One Air Force, One Network: Hickam upgrades ITS

Staff Sgt. Carolyn (Viss) Herrick

Joint Base Pearl Harbor-Hickam Public Affairs

A $5.5 million information transportation system (ITS) upgrade is ready to be installed for Air Force network users here after a nearly two-year process of site surveys and trenching.

This Air Force-directed project will support the needs of active-duty, Air National Guard, Air Force Reserve and tenant units with an infrastructure that enables a “one Air Force, one network” capability.

“ITS is a high speed, broadband, robust digital information transport system,” according to Master Sgt. Robert Gonzalez, 747th Communications Squadron (CS) NCO in charge of planning and implementation. “It comprises a common, base-wide backbone transport network and links from the backbone network to core end buildings.”

“This provides redundancy in both transport and network configuration for survivability,” he said.

Phase I, site survey of core buildings and building the network design, was completed in 2009. Phase II required trenching for more than 11,263 feet on Hickam and installing five new manholes, 19,600 feet of conduit, 128,000 feet of external cable and 35,600 feet of internal cable, Gonzalez said.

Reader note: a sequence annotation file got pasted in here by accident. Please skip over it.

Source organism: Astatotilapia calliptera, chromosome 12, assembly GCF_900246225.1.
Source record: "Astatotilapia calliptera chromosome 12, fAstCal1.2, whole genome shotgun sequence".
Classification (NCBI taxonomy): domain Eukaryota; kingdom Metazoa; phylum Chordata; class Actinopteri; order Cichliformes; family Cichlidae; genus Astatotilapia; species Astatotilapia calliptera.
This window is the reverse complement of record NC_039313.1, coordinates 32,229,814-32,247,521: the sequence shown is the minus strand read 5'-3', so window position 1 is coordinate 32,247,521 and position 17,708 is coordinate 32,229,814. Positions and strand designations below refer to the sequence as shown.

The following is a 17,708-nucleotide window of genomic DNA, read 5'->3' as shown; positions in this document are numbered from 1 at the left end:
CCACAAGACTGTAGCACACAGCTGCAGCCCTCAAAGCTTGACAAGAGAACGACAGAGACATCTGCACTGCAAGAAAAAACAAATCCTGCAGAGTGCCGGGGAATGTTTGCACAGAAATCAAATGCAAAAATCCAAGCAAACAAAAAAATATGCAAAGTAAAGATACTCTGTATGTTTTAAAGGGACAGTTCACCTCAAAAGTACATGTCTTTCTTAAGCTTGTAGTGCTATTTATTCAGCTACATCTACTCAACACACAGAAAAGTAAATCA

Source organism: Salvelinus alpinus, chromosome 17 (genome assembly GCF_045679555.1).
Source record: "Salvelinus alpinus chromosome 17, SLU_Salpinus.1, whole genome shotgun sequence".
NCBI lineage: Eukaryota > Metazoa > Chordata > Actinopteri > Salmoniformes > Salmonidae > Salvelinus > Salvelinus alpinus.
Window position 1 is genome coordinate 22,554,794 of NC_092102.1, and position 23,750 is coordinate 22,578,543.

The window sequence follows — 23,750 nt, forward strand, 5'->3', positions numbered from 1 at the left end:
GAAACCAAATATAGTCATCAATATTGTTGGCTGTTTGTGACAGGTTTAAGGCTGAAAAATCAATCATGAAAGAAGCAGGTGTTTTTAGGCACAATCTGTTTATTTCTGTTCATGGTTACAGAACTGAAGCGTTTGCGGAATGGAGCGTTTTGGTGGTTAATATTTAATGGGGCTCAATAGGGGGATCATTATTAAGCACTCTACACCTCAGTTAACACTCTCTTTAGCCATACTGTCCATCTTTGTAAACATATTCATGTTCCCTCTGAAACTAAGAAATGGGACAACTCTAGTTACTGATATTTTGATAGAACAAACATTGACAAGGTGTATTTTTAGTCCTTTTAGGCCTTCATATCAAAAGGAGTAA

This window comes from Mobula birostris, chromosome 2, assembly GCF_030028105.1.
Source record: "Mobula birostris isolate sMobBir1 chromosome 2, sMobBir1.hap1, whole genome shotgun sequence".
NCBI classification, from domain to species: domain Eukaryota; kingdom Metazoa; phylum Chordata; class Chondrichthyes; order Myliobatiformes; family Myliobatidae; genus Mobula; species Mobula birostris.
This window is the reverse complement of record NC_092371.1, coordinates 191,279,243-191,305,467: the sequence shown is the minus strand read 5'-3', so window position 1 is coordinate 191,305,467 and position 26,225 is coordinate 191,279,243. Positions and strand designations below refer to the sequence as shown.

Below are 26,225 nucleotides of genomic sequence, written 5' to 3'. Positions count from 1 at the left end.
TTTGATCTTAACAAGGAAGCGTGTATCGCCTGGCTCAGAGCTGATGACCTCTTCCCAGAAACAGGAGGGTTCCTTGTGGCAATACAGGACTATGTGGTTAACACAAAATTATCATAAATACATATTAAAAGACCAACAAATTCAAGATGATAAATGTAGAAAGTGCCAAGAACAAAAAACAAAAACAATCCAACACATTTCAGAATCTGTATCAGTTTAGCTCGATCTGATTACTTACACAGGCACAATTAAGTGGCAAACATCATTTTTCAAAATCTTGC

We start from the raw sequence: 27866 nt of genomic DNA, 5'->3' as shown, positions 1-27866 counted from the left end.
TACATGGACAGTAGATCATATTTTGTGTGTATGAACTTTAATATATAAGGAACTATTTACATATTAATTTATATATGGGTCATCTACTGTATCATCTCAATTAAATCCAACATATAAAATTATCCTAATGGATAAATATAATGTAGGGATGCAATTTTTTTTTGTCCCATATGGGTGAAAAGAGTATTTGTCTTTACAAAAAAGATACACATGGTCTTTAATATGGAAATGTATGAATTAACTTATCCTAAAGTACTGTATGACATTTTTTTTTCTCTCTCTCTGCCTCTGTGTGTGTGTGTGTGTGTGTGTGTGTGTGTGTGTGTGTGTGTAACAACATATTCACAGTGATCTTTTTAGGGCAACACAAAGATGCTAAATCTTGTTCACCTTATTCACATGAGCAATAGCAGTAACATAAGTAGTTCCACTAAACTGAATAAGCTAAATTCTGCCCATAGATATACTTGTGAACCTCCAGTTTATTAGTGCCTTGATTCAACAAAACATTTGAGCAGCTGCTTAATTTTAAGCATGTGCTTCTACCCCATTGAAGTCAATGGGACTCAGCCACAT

Ninety-seven facilities – 270 comm closets altogether – will be upgraded with new NIPRNET (Unclassified but Sensitive Internet Protocol (IP) Router Network) equipment, and 437 new network switches will be installed, according to Gonzalez.

“This encompasses a large majority of the Air Force side of the installation,” said Capt. Marc Lamelin, 747th CS plans and resources flight commander. “Most of the areas being trenched have already been trenched for utility lines, so the two miles of boring and cutting that this network requires will have a minimal environmental impact,” Lamelin said.

Now will begin the third phase, which will impact network users starting in early April, according to Staff Sgt. Brooke Bernard, a 747th CS network integration technician who serves as the liaison between the customer and the contractors for this massive ITS upgrade.

“The transition should be seamless,” Lamelin said. “We’re not talking about a massive impact in one week. It’ll take time. We’re not going to come in, make a huge change, and just hope for the best.”

Instead, individual buildings will receive 10 days’ notice of the switchover, and core buildings will receive 20-days’ notice, either by email or individual phone calls. They should be able to turn off the current network, make the switch, and turn it back on. A few hours interruption will be the most any user should see.

“The network goes up and down daily, even hourly,” Bernard explained.

By cleaning up the current configuration and removing unnecessary configurations, there is a potential for the network to be a little faster but most important, it will be reliable.

“It’s kind of like a big cleanup project,” she said.

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Category: News